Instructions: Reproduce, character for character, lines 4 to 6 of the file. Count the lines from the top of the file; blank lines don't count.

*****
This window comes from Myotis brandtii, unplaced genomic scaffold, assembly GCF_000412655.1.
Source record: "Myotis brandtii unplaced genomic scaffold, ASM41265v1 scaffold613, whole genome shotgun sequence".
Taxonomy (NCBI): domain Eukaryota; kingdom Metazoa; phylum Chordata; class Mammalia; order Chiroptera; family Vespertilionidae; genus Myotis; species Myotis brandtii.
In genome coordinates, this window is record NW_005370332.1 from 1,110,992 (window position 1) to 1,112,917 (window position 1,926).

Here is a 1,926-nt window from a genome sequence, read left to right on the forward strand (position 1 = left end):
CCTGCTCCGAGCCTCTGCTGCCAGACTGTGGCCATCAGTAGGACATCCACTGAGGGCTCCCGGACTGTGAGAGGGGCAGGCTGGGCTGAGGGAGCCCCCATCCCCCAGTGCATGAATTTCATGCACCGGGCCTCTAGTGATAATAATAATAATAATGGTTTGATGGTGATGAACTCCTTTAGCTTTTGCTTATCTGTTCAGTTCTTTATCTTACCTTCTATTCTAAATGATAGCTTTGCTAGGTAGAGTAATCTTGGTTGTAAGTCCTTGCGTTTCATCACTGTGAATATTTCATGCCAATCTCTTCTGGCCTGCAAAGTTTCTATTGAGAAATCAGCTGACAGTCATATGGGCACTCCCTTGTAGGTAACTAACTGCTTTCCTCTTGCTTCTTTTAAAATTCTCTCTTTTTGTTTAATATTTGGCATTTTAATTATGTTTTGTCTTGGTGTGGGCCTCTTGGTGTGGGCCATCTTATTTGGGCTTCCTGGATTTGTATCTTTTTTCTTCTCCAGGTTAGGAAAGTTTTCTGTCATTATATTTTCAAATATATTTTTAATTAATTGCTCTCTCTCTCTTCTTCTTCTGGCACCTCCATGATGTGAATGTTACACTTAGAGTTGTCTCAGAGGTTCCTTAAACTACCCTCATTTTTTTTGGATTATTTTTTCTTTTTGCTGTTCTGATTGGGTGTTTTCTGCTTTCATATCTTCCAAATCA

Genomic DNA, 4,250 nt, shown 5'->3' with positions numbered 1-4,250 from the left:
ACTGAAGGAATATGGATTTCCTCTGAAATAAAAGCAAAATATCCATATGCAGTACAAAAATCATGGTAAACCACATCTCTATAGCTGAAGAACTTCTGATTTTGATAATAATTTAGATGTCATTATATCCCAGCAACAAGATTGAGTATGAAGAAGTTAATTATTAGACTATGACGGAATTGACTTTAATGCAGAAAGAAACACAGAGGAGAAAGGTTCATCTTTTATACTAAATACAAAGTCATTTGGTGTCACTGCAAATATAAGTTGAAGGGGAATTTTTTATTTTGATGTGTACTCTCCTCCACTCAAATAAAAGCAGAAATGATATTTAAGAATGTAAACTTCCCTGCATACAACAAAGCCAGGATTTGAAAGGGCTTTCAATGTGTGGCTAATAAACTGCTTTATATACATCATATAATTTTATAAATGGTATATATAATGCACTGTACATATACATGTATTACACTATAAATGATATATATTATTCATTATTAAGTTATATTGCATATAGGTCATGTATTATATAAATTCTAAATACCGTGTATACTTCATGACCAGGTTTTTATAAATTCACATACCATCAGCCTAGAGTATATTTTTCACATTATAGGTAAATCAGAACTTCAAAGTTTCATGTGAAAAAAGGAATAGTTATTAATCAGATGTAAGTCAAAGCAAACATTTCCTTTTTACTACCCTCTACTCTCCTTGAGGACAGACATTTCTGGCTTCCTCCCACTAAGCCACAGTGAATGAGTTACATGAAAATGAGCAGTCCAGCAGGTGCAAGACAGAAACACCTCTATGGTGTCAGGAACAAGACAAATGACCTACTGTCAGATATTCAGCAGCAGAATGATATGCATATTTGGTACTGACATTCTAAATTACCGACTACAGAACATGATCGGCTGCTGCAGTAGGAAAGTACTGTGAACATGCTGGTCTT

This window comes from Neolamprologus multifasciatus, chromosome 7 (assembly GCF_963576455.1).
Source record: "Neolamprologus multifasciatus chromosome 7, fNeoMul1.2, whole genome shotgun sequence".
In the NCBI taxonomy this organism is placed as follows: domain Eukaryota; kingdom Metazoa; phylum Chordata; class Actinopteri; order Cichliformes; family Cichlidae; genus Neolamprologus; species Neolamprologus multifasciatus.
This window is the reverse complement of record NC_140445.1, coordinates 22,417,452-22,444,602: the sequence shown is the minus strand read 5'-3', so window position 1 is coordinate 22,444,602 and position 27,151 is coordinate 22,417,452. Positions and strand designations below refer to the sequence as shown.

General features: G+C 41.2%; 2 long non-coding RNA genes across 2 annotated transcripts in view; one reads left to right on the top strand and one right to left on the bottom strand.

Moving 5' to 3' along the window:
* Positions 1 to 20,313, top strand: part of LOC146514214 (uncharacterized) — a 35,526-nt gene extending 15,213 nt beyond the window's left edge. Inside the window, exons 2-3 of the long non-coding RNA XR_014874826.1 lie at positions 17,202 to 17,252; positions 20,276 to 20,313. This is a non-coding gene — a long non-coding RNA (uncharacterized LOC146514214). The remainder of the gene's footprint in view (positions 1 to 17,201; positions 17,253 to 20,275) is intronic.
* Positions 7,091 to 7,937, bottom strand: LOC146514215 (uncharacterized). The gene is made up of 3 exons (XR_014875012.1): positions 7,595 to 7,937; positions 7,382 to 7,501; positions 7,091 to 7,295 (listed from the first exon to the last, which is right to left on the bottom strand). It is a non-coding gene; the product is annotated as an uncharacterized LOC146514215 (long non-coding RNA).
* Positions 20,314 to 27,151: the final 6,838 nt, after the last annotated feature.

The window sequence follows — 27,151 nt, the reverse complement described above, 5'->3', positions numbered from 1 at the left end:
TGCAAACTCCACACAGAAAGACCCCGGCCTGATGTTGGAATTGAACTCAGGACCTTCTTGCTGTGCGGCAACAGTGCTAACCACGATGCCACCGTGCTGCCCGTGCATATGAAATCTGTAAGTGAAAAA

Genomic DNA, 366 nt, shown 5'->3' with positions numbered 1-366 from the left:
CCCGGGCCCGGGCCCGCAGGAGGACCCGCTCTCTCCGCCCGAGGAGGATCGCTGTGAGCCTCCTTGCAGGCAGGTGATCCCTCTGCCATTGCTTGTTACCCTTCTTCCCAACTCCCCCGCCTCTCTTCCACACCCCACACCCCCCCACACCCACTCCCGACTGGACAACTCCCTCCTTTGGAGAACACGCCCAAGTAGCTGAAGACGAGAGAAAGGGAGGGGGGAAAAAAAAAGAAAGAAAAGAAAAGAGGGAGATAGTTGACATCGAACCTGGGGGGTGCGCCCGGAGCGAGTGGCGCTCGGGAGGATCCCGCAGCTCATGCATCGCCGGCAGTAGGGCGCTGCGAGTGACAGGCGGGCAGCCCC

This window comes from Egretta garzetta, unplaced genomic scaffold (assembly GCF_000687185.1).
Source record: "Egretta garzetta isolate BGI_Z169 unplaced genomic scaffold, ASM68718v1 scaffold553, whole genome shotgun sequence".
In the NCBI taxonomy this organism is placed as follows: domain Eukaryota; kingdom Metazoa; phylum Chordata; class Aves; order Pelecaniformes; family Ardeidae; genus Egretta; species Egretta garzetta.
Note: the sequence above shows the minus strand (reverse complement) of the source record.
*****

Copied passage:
In genome coordinates, this window is record NW_005370332.1 from 1,110,992 (window position 1) to 1,112,917 (window position 1,926).

Here is a 1,926-nt window from a genome sequence, read left to right on the forward strand (position 1 = left end):
CCTGCTCCGAGCCTCTGCTGCCAGACTGTGGCCATCAGTAGGACATCCACTGAGGGCTCCCGGACTGTGAGAGGGGCAGGCTGGGCTGAGGGAGCCCCCATCCCCCAGTGCATGAATTTCATGCACCGGGCCTCTAGTGATAATAATAATAATAATGGTTTGATGGTGATGAACTCCTTTAGCTTTTGCTTATCTGTTCAGTTCTTTATCTTACCTTCTATTCTAAATGATAGCTTTGCTAGGTAGAGTAATCTTGGTTGTAAGTCCTTGCGTTTCATCACTGTGAATATTTCATGCCAATCTCTTCTGGCCTGCAAAGTTTCTATTGAGAAATCAGCTGACAGTCATATGGGCACTCCCTTGTAGGTAACTAACTGCTTTCCTCTTGCTTCTTTTAAAATTCTCTCTTTTTGTTTAATATTTGGCATTTTAATTATGTTTTGTCTTGGTGTGGGCCTCTTGGTGTGGGCCATCTTATTTGGGCTTCCTGGATTTGTATCTTTTTTCTTCTCCAGGTTAGGAAAGTTTTCTGTCATTATATTTTCAAATATATTTTTAATTAATTGCTCTCTCTCTCTTCTTCTTCTGGCACCTCCATGATGTGAATGTTACACTTAGAGTTGTCTCAGAGGTTCCTTAAACTACCCTCATTTTTTTTGGATTATTTTTTCTTTTTGCTGTTCTGATTGGGTGTTTTCTGCTTTCATATCTTCCAAATCA